Video of Ted Cruz Asking 'Can I Be Asian?' to Jackson Viewed 3M Times

The bizarre moment Sen. Tez Cruz asked Supreme Court Nominee Ketanji Brown Jackson if he could be an Asian man during the third day of her confirmation hearing on Wednesday has gone viral, with more than 3.24 million views as of Thursday morning.

Jackson was put forward by U.S. President Joe Biden for the position on February 25, making her the first Back female nominee for the court.

Cruz has been pressing the D.C. judge on critical race theory and how it originated at their shared alma mater Harvard Law School. The theory is the academic framework that racism has existed in many structures and systems throughout American history, including in the justice and political system. However, Republican lawmakers have sought to give the term a broader meaning, applying it to any education that involves teaching about race and intersectionality.

Cruz also challenged Jackson to define what a woman is, bringing up issues of trans rights.

In a video of the hearing shared widely on social media, Cruz asks Jackson: "Under the modern leftist sensibilities, if I decide right now that I'm a woman and apparently I'm a woman, does that mean that I would have article 3 standing to challenge a gender-based restriction?"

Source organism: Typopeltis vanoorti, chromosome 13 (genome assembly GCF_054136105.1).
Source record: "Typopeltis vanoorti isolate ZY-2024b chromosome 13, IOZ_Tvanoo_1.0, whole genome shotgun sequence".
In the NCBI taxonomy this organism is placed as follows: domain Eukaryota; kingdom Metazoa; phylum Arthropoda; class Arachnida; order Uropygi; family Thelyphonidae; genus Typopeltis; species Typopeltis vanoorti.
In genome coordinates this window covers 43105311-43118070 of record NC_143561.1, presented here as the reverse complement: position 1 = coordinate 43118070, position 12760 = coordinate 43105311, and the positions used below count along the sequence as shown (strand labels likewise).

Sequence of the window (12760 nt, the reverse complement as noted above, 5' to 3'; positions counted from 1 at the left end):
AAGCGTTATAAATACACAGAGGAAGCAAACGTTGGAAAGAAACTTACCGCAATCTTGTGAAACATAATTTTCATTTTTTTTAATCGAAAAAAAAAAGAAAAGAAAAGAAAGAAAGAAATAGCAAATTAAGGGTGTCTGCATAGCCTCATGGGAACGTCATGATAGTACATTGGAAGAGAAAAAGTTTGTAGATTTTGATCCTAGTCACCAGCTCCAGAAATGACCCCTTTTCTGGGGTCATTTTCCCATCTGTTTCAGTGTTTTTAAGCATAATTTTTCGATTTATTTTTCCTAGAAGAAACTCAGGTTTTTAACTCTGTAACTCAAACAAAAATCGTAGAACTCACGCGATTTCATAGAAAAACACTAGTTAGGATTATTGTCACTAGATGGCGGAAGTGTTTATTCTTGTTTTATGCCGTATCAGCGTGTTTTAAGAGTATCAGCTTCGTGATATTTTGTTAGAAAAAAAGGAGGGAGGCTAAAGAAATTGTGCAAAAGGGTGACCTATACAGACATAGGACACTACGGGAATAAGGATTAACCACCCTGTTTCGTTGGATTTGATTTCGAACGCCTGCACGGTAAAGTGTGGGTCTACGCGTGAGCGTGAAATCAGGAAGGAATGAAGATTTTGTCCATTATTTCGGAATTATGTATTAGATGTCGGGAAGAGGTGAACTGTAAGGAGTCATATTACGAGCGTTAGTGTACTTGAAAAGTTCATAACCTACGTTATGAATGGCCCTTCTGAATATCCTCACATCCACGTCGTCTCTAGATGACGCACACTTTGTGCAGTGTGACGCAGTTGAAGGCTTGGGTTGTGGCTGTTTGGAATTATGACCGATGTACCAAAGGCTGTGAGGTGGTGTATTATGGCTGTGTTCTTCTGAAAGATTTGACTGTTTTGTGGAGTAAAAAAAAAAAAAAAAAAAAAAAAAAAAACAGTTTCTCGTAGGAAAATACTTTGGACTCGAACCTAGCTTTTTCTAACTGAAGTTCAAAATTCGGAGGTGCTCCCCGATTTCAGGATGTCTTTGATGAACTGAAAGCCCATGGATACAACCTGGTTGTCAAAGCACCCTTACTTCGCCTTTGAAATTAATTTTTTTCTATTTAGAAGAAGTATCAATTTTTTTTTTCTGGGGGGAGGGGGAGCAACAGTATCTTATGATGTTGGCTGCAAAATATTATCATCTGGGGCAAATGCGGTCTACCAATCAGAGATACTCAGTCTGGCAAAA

Jackson says that those kinds of issues are going through the court and that she could not comment on them.

Cruz continues: "If I can change my gender, if I can be a woman and an hour later decide I'm not a woman anymore I guess I would lose article 3 standing? Tell me whether that same law applies to other protected characteristics?"

"For example, I'm a Hispanic man, could I decide if I was an Asian man. Would I have the ability to be an Asian man and challenge Harvard's discrimination because I made that decision?"

Newsweek has contacted Cruz for further comment.

Jackson responded to Cruz's question by saying she couldn't comment on hypotheticals.

Cruz was speaking about a lawsuit pending before the Supreme Court alleging that Harvard and the University of North Carolina's affirmative action policies violate the rights of Asian-Americans. The court has repeatedly upheld such programs, but its new right-wing supermajority is likely to view them with skepticism.

The hearings are set to conclude on Thursday, after testimony from outside witnesses. The committee will then vote on the nomination, which is expected to be approved. After that, the vote will move onto the Senate. Democrats hold a wafer-thin 50-50 majority there, as Kamala Harris is able to cast a tie-breaking vote.

Ted Cruz confirmation
Sen. Ted Cruz (R-TX) questions U.S. Supreme Court nominee Judge Ketanji Brown Jackson during her Senate Judiciary Committee confirmation hearing in the Hart Senate Office Building on Capitol Hill, March 23, 2022 in Washington, DC. Cruz asked Jackson a bizarre question on the third day of her confirmation hearing on Wednesday. Drew Angerer/Getty